Sunday, October 30, 2016

"It could star in a horror movie." BSC FF#1: Kristy's Big News (1999)

Kristy's father Patrick calls from California, inviting Charlie, Sam, and Kristy to his wedding. Charlie is reluctant to go, but the three of them head to Sausalito anyway. Sam tries to play peacekeeper while Kristy grows close to her new stepmother, Zoey. Charlie, meanwhile, barely holds back anger and frustration. Just before the wedding, Patrick accuses Charlie of being negative and a bad son, because Charlie--among other valid points--mentions the fact that Patrick barely acknowledges David Michael's existence. Kristy winds up telling Patrick off, pointing out how much Charlie has sacrificed because Patrick walked out of their lives. Sam helps Charlie change his perspective enough to enjoy himself at the nuptials.
Interesting Tidbits
Oh look. The ghost of Ben Brewer. I really hope that's the last time that ever gets mentioned.
There's a level of realism in the various Thomas kids' responses to hearing that their father is getting married. Charlie is understandably angry at his father for trying to barge back into their lives, while David Michael is upset because his father didn't even ask for/about him. Sam and Kristy sort of reluctantly agree to go, but neither seems very enthusiastic.
Kristy's breakfast? Wheaties mixed with Rice Krispies. I've never considered mixing cereal in one bowl. Maybe that makes me weird?
I like how the characters and backstory are all introduced organically in these books, much like in the early BSC books. Kristy decides to go see Mary Anne, so there's a whole discussion on the Richard-Sharon marriage, the Dawn-moving-away business, and the fire. Claudia and Stacey aren't mentioned until they show up in the story later, for a BSC meeting.
Oh, and this is the best part: We don't see the BSC meeting. We don't get to hear the history of the BSC, or even much about Stacey and Claudia.
Dinner at the Thomas-Brewer house? Gnocchi with marinara sauce. Or, as Karen says, potato lumps with tomatoes.
This is pretty cruel, though. Charlie is completely set against going to California to stay with the father who abandoned him. He's told it's his choice initially, and Charlie's old enough--and usually described as mature enough--to make those types of decisions. But then Elizabeth tells him that if he doesn't go, then neither can Sam and Kristy--who both were 'meh' about the wedding but actually wanted to see their father. It doesn't sound like a bad parenting choice on one level, and I think that's the level it's intended to be seen on: among other things, Kristy points out how unfair it is for her and Sam to have to explain to their father why Charlie didn't attend. But it's essentially emotional blackmail. Elizabeth knows how much Sam and Kristy want to go, even if they don't say so, and so does Charlie. She also knows how responsible Charlie's always felt--been made to feel--for his younger siblings. There's only one possible ending to that scenario, and it's not really fair. Charlie should be allowed to say, "No--I'm angry at my father and not ready to play nice with him. Maybe someday. But not now."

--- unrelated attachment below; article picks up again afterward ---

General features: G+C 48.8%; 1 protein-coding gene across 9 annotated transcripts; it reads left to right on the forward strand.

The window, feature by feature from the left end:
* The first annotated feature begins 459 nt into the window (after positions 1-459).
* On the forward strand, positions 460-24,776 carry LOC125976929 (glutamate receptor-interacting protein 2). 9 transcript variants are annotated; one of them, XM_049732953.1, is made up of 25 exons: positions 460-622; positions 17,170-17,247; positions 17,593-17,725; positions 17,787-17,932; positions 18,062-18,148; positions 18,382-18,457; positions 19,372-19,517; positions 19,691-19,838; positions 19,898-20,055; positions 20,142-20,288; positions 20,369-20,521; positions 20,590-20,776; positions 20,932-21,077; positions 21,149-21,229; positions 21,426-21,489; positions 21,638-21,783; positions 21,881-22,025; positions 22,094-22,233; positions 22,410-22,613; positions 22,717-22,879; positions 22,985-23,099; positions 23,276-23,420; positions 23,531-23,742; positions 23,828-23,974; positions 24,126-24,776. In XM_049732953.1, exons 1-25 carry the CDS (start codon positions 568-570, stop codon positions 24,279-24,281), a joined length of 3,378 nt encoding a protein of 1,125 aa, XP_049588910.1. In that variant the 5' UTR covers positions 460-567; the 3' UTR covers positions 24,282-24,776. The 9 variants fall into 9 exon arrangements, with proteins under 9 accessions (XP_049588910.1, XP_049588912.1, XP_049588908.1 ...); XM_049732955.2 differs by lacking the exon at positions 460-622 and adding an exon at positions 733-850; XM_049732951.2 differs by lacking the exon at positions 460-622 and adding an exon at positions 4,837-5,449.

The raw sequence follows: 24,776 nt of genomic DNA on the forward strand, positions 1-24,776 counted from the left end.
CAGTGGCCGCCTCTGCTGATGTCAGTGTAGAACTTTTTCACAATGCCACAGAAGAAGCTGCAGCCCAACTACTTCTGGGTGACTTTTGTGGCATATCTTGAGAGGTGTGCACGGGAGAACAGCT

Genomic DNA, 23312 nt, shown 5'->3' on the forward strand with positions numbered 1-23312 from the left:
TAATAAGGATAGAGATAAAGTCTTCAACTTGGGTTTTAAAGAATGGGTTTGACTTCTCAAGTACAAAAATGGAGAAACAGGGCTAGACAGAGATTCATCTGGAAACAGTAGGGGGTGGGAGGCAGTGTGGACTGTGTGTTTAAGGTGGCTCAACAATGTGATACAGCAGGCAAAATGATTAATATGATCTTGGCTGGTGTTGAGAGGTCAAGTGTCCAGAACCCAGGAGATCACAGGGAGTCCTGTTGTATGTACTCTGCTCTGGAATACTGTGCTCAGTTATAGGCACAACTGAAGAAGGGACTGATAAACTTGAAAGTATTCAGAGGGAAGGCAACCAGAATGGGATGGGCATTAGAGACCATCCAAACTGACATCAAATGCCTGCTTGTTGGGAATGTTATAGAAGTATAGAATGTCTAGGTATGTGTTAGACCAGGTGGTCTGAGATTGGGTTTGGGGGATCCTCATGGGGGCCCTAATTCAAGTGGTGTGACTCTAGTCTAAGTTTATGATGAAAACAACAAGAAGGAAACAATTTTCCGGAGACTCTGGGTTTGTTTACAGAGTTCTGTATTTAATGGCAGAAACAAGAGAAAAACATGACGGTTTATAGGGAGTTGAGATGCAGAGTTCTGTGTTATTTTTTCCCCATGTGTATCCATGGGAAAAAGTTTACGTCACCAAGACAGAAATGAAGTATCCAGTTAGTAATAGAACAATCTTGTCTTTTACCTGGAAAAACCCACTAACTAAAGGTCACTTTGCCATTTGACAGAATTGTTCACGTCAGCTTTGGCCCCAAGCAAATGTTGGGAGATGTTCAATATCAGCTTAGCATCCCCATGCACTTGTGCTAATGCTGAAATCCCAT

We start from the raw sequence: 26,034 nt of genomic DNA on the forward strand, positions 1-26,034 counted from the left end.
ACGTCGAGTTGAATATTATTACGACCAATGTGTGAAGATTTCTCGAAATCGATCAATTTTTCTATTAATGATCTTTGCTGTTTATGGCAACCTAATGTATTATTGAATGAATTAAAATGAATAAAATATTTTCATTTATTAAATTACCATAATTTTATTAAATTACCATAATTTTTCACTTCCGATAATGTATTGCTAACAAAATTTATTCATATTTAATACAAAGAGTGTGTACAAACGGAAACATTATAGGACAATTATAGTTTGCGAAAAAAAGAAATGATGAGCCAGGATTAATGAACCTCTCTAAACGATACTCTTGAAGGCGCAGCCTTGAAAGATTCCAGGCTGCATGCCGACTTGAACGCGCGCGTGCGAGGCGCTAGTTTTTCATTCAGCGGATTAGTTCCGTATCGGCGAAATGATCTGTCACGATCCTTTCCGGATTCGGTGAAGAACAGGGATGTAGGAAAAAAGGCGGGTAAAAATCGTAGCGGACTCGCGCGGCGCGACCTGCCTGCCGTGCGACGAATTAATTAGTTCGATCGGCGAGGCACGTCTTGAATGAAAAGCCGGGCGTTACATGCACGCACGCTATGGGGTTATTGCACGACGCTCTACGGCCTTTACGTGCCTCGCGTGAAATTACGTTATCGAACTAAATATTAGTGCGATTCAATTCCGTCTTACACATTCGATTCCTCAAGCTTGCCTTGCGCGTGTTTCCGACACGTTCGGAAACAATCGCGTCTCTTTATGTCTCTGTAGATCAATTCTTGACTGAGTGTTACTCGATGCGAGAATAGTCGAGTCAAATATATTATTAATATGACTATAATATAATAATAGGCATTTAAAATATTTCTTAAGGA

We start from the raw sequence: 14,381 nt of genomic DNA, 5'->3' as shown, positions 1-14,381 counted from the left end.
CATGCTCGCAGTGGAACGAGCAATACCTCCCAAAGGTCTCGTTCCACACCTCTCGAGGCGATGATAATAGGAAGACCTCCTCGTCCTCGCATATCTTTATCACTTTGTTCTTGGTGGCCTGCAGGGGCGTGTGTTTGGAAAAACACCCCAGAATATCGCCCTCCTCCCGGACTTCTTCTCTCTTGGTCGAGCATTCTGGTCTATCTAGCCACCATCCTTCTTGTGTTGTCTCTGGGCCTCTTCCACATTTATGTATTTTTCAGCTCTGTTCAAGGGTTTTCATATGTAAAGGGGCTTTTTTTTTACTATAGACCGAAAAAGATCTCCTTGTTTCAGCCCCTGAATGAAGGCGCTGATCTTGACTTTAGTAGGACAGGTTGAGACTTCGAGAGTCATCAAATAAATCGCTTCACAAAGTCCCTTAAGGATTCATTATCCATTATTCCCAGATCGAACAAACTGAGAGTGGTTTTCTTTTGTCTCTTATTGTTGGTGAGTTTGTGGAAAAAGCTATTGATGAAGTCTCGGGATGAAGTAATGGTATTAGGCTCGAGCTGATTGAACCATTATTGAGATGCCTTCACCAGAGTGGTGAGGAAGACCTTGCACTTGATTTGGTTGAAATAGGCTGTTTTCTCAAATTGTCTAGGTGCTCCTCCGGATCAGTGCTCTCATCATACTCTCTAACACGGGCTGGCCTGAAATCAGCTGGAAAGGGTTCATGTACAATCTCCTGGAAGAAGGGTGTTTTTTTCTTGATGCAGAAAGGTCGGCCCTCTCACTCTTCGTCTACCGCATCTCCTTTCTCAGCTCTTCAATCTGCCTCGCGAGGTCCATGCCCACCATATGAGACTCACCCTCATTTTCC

For Charlie's eleventh birthday, he's given a baseball glove and the freedom to not babysit Sam and Kristy one day a week, because Sam will watch Kristy. He says "I'm almost ten," but that doesn't seem accurate. Of course, virtually no character in this series had an actual birthday. They just were mentioned as one age when they were introduced and then, several books later, were all a year older. So for all we know, there's actually a fifteen month gap between Sam and Charlie, and they were just frozen in age in those three months where they were two years apart in age. Later, Patrick makes a comment that makes the same thing more plausible.
Another thing I like: Kristy rarely mentions her father, except to say she's angry at him. She sees him once in a super special, and again in her autobiography, but she never really learns much about him either of those times. So in her mind, he's still as he was seven years earlier. She imagines him living in a small house, with a beat up car, because he never made much money while married to her mother, and she thinks little else could have changed about him. So she's shocked when he has a really nice car and a huge, gorgeous house (in a part of the country that requires beau coup bucks...)
I must say, I like that Kristy, rather than saying, "my father" or "Dad", calls him by his first name, Patrick. If Watson's been more of a father to her, and she calls him by his first name, it would follow that she'd do the same for the father who wasn't there for her.
Patrick and Zoey's house doesn't meet Kristy's expectations, and not just because it's larger than she thought. She seems surprised that Patrick would be able to take enough care to keep plants alive. But to the adult eye, it's quickly obvious that Zoey is the one who cares for the plants. Zoey's study is neat and orderly; Patrick's is messy, with papers everywhere and stacks of books rather than a bookcase full.